2015 has come and gone, which means it is time for me to name my favorite books from this year. Did you read any of these and enjoy them? Do you see something you want to try?
Nonfiction: This spot is secured by Soul of an Octopus by Sy Montgomery. Montgomery unfolds the story of her experiences forging a bond with the octopuses at the New England and her research into these highly intelligent and unique creatures. Montgomery’s passion for her subject and her ability to blend research and personal narrative made this an engaging and thought-provoking read. (Honorable Mentions: Black Earth: The Holocaust as History and Warning (Snyder), Finding Reliable Information Online (Stebbins), and Redefining Realness (Mock) )
Literary Fiction: This year, my favorite literary fiction pick is Emily St. John Mandel’s Station Eleven. Station Eleven follows a traveling performing troupe as they traverse a world recovering from the destruction wrought by a virulent flu. I was captivated by Mandel’s writing style and her ability to mix present and past events to create an emotional and engaging story. This is a good one if you are in the mood for a post-apocalyptic story, but you don’t want a dystopian novel. (Honorable Mention: The Buried Giant (Ishiguro))
Science Fiction/Fantasy: As usual, this was a hard category–there were a lot of really interesting reads this year. The winner for this category is Seth Dickinson’s The Traitor Baru Cormonant. The story–which follows a brilliant young woman who will sacrifice everything to free her home island from conquerors–explores so much (identity, race, and colonialism, to name a few) in a gripping story of political games and betrayals. Don’t miss this one. (Honorable Mentions: Stormlight Archive (Sanderson), Autumn Republic (McClellan) and The Fifth Season (Jemisin) )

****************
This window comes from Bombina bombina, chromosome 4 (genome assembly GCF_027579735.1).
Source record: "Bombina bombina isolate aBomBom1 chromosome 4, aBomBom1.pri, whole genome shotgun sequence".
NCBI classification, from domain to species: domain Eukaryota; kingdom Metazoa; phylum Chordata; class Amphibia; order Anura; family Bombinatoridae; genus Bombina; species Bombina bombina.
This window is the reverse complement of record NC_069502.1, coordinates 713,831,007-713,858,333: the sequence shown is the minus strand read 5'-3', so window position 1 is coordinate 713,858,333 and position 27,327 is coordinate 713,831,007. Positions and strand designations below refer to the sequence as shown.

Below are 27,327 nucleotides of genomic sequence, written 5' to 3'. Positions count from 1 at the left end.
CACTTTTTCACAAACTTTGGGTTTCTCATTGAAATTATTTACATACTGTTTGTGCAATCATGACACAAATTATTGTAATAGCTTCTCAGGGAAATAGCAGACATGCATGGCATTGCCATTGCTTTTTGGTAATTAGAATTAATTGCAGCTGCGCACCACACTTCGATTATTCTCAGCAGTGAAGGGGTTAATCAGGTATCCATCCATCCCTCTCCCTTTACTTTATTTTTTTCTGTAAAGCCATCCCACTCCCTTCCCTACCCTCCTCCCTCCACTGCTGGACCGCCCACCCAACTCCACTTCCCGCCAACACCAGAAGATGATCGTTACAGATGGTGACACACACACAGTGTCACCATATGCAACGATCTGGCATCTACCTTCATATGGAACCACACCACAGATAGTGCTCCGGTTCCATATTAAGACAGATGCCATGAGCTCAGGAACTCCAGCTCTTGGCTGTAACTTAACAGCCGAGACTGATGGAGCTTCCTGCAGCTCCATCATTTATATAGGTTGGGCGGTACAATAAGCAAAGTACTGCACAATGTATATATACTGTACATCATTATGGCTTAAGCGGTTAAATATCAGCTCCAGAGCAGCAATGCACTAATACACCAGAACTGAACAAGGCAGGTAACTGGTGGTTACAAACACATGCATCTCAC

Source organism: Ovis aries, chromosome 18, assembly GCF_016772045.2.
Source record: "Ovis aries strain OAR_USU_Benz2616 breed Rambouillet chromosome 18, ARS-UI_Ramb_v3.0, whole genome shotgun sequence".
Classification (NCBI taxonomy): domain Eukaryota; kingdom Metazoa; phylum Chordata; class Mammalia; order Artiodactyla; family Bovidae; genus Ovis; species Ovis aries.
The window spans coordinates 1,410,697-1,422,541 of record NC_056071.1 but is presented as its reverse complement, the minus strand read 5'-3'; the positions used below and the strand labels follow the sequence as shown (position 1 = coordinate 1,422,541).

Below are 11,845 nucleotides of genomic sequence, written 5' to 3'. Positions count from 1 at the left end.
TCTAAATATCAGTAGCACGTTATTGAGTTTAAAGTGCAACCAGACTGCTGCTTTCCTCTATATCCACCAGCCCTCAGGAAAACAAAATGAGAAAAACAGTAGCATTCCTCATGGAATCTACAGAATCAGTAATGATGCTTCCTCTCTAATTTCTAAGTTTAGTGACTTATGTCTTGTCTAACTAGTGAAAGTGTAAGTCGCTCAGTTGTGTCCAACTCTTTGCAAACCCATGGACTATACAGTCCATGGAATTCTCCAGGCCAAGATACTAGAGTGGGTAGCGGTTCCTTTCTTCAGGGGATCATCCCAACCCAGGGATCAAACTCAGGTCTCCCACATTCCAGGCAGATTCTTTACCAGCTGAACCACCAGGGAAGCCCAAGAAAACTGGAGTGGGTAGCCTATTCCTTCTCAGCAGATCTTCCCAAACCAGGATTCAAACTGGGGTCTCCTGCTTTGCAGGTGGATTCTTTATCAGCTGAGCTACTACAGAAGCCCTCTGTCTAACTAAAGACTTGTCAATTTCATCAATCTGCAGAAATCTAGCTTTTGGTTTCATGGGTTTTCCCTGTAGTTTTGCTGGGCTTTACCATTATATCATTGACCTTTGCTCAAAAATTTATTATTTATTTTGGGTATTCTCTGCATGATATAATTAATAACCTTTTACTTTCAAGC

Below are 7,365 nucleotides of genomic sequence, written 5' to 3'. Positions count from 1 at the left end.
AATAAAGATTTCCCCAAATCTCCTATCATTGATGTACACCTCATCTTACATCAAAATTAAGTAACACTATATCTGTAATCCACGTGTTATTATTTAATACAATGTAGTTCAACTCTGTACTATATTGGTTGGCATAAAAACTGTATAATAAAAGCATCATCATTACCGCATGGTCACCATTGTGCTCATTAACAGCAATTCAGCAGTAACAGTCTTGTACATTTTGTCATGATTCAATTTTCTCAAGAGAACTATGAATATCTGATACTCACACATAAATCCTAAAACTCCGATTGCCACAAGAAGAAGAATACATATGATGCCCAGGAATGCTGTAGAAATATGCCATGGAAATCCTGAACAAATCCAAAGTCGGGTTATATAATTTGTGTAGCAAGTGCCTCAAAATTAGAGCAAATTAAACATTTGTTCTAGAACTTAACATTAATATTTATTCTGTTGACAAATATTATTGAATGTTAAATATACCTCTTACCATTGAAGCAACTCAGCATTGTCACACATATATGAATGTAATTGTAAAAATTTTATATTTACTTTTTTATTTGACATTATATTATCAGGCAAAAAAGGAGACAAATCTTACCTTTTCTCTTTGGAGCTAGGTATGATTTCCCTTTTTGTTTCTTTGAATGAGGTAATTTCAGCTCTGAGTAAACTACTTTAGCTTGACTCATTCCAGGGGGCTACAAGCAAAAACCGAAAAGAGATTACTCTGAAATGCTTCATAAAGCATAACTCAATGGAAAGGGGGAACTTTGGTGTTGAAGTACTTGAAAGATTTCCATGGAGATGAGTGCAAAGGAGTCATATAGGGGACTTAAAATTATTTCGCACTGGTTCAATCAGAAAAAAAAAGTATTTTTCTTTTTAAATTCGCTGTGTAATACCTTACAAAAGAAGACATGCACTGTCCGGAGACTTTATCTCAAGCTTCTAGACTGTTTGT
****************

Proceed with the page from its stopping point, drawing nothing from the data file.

Graphic Novels: This was another tough category this year. I’m going to have to name Julian Voloj’s Ghetto Brother as one of my favorites; Voloj presents a compelling story about Bronx gangs who band together to promote peace in their community. I also enjoyed C. and R. Gage’s Lion of Rora (which follows Waldensian Joshua Janavel as he leads a rebellion against his community’s oppressors) and Noelle Stevenson’s two fun and engaging stories–Lumberjanes (a group of girls attend a camp with supernatural themes), and Nimona (“evil” mad scientist and a wild shapeshifter shake things up in a corrupt kingdom ). (Honorable Mentions: N/A–I had too many top favorites this year).
Young Adult: Marie Lu’s The Rose Society secures this spot. The sequel to Lu’s Young Elites delivers a compelling story of a young woman’s descent into evil as she pursues her vengeance. This story dragged me in, and, once I finished it, I immediately wanted the final book in the trilogy (which, alas, I have to wait for). (Honorable Mentions: The Winner’s Crime (Rutkoski), Shadowshaper (Older), and Made You Up (Zappia) )
That’s a wrap, folks. I wish you all the best (and, of course, good reading material!) for 2016!